“It has quite a bit of lift,” he said. “You get 250 birthday balloons out of the tank that we just we put into one balloon, so you can tell we have a lot of helium in there.”

Those holding the balloon down were required to wear rubber gloves.

“The oils in your hand will actually permeate the latex or the material of the space balloon, and it could make a weak spot, and it will pop early, and you won’t get up as high,” Schleibaum said. “You wear the gloves to try to keep as much oils off of the balloon as possible to be able to get it up.”

After the first launch didn’t go as planned, Schleibaum added helium and used a digital scale to determine the lift.

“It’s always better to try to find that sweet spot of the amount of helium than overfilling it,” he said. “If you overfill it, it won’t go up as high. If you underfill it, it takes a lot longer to get there.”

Testing hypotheses

Once the balloon took off on the second attempt, Schleibaum aimed for it to exceed 100,000 feet. At that height, through GoPro footage, they were able to see the curvature of Earth and darkness of space.

“The helium inside the balloon is expanding as it gets higher and higher,” he said. “At a certain point, the balloon will be expanded as far as it elastically can and will pop, and then it will fall back down, and there’s about a meter-and-a-half parachute that’s underneath the balloon that will start using the parachute to glide it back down.”

After Schleibaum recovered the pingpong balls, he brought them into class Thursday for his students to examine.

Before the launch, they had cut a pingpong ball in half, made an experiment inside using items ranging from marshmallows to gummy bears, and wrote a hypothesis about what they thought would happen to their item. They also named and designed their ball.

“I really didn’t try to stunt their creativity, and you could see they were really taking it serious, that it had to be a science project instead of just ‘I want to send this trinket to space,’” Schleibaum said. “Everything that went up was a science experiment, and they had to prove a hypothesis.”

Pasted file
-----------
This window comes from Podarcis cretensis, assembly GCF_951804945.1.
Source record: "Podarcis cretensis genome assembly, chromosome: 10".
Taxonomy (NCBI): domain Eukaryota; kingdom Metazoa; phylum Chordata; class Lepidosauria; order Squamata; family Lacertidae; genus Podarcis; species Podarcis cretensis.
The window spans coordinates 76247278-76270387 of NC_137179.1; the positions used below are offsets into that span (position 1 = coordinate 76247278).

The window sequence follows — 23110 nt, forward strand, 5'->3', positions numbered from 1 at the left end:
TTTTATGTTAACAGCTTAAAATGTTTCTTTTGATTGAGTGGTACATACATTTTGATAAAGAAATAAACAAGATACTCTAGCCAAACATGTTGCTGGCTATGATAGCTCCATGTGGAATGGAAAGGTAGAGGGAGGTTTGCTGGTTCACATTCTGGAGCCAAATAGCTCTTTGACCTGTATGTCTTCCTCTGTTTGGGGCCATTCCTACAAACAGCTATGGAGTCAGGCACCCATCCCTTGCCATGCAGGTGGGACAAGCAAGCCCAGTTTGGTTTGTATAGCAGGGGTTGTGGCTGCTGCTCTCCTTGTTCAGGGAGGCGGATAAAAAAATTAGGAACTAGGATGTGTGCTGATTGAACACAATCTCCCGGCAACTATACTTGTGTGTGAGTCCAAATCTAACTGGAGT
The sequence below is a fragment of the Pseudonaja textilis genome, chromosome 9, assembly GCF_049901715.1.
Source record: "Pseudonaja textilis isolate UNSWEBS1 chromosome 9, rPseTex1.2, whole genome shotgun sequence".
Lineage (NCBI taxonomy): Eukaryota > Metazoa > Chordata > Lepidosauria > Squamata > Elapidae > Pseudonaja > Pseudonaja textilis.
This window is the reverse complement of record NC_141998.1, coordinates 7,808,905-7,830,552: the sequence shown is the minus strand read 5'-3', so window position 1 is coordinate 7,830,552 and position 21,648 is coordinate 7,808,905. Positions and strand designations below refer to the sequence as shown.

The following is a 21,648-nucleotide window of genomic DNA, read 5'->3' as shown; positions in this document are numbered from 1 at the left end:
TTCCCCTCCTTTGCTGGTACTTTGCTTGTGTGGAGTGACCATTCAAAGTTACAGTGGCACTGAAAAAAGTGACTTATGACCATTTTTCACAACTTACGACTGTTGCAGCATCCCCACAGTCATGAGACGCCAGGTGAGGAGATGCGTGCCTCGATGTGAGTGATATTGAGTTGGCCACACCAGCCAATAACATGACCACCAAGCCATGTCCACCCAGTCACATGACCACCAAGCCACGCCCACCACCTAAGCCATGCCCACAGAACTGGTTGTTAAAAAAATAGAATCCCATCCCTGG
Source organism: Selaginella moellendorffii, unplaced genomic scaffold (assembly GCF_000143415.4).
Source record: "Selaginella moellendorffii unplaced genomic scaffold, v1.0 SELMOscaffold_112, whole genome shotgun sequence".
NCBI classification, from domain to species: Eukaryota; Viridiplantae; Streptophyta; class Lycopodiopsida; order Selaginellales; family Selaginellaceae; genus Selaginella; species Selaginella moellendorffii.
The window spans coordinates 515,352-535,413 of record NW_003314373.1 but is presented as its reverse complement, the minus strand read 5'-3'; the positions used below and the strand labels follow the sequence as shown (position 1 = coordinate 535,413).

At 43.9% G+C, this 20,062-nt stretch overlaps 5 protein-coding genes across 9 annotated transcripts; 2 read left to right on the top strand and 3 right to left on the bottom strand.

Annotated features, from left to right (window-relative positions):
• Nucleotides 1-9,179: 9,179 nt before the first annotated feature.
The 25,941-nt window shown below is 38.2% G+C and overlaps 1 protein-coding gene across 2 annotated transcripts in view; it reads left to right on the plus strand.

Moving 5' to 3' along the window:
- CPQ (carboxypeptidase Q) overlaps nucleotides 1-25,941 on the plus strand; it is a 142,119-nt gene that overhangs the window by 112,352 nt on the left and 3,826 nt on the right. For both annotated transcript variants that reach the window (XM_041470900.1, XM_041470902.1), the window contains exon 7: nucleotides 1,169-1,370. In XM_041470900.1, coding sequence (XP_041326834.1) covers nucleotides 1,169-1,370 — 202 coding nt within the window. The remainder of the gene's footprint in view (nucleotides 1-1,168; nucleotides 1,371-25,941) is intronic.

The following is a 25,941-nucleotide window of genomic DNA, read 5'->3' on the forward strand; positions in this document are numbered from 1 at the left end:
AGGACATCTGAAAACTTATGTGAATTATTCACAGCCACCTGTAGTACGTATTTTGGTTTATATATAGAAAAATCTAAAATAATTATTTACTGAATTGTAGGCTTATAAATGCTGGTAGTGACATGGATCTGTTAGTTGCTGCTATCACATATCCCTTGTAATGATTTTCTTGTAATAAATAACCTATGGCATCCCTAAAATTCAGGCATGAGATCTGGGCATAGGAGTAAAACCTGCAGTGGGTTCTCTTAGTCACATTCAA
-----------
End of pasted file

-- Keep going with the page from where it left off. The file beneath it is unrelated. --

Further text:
So why pingpong balls?

“It gives them a design challenge to be able to fit the project inside of a pingpong ball,” he said. “They are very easy to move around and attach to the weather balloon because they are light and you know exactly how much volume that the kid gets to send up.”

Eighth-grader James Hess said he put Sour Patch candy in his pingpong ball and named it Bear.

“It probably will get sucked all of the air and oxygen out of it, and maybe it might vanish,” he predicted Wednesday.

James said the project was interesting because the class could see how the climate changes from here to space.

Schleibaum also had Mandy Ward, a meteorologist from Seymour, look at the data from the project and do a short meteorology spot like she would do for television.

More launches planned

Schleibaum said he expected the assignment to steer kids into more research and reading of what happened to their pingpong ball. He also said it might interest them in careers such as aeronautics, air traffic control, flying or meteorology.

It also was good for those involved in the migrant education program.

“You have to do a lot of reading for launching a balloon, so you pick up some of those English skills,” he said. “We wrote a paper over the hypothesis, and you get to hide some of those other core classes into something that’s a little out there, a little more exciting, something you don’t see every day.”

Schleibaum said he had wanted to launch a balloon during the school year for several years, and he’s glad he finally got opportunities to do it.

“This gave me a great avenue to access more students that need this kind of stuff and get them back involved in education and get them to see what you can do with a little bit of research, a little bit of work and have a lot of fun doing it,” he said.

This summer, he will travel around the state helping with balloon launches.

“It has been a great honor to be able to do this,” he said. “It has been a lot of fun and very exciting to be a part of.”

On the Web

To learn about English learning and migrant education, visit doe.in.gov/elme.

Author photo
Zach Spicer is a reporter for The (Seymour) Tribune. He can be reached at zspicer@tribtown.com or 812-523-7080.